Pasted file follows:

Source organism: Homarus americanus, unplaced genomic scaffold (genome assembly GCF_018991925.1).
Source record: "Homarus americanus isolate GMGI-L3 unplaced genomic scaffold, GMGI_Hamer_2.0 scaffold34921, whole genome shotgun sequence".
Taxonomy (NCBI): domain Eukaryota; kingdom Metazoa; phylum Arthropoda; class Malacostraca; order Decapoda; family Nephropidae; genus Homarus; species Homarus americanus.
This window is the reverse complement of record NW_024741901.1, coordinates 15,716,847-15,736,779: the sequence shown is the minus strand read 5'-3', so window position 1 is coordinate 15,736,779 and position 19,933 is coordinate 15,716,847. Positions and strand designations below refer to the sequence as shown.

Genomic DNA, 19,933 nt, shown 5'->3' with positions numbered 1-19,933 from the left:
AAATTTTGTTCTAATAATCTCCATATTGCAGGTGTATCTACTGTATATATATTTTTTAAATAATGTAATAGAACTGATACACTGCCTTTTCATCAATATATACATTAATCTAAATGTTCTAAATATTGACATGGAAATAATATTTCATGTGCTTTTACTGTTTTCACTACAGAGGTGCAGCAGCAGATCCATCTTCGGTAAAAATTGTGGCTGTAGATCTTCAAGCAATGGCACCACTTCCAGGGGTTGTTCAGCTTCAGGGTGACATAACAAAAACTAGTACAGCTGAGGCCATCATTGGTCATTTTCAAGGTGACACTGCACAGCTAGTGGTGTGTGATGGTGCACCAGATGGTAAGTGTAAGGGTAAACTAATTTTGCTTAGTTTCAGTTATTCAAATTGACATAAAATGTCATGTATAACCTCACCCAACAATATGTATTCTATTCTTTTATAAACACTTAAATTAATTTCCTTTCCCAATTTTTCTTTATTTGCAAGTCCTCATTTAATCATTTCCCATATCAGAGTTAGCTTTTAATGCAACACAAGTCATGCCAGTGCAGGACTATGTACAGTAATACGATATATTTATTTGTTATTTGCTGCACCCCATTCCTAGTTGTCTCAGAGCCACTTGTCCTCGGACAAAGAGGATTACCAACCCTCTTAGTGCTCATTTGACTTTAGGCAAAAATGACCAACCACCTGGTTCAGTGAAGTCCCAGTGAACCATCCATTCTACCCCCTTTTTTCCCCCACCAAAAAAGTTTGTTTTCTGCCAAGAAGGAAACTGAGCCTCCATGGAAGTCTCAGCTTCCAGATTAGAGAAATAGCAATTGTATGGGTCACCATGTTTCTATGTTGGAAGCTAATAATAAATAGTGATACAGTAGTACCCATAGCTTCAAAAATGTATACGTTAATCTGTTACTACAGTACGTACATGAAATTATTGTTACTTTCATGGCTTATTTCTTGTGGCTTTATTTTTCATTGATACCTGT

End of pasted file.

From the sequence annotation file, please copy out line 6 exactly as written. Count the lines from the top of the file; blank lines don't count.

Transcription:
AAATTTTGTTCTAATAATCTCCATATTGCAGGTGTATCTACTGTATATATATTTTTTAAATAATGTAATAGAACTGATACACTGCCTTTTCATCAATATATACATTAATCTAAATGTTCTAAATATTGACATGGAAATAATATTTCATGTGCTTTTACTGTTTTCACTACAGAGGTGCAGCAGCAGATCCATCTTCGGTAAAAATTGTGGCTGTAGATCTTCAAGCAATGGCACCACTTCCAGGGGTTGTTCAGCTTCAGGGTGACATAACAAAAACTAGTACAGCTGAGGCCATCATTGGTCATTTTCAAGGTGACACTGCACAGCTAGTGGTGTGTGATGGTGCACCAGATGGTAAGTGTAAGGGTAAACTAATTTTGCTTAGTTTCAGTTATTCAAATTGACATAAAATGTCATGTATAACCTCACCCAACAATATGTATTCTATTCTTTTATAAACACTTAAATTAATTTCCTTTCCCAATTTTTCTTTATTTGCAAGTCCTCATTTAATCATTTCCCATATCAGAGTTAGCTTTTAATGCAACACAAGTCATGCCAGTGCAGGACTATGTACAGTAATACGATATATTTATTTGTTATTTGCTGCACCCCATTCCTAGTTGTCTCAGAGCCACTTGTCCTCGGACAAAGAGGATTACCAACCCTCTTAGTGCTCATTTGACTTTAGGCAAAAATGACCAACCACCTGGTTCAGTGAAGTCCCAGTGAACCATCCATTCTACCCCCTTTTTTCCCCCACCAAAAAAGTTTGTTTTCTGCCAAGAAGGAAACTGAGCCTCCATGGAAGTCTCAGCTTCCAGATTAGAGAAATAGCAATTGTATGGGTCACCATGTTTCTATGTTGGAAGCTAATAATAAATAGTGATACAGTAGTACCCATAGCTTCAAAAATGTATACGTTAATCTGTTACTACAGTACGTACATGAAATTATTGTTACTTTCATGGCTTATTTCTTGTGGCTTTATTTTTCATTGATACCTGT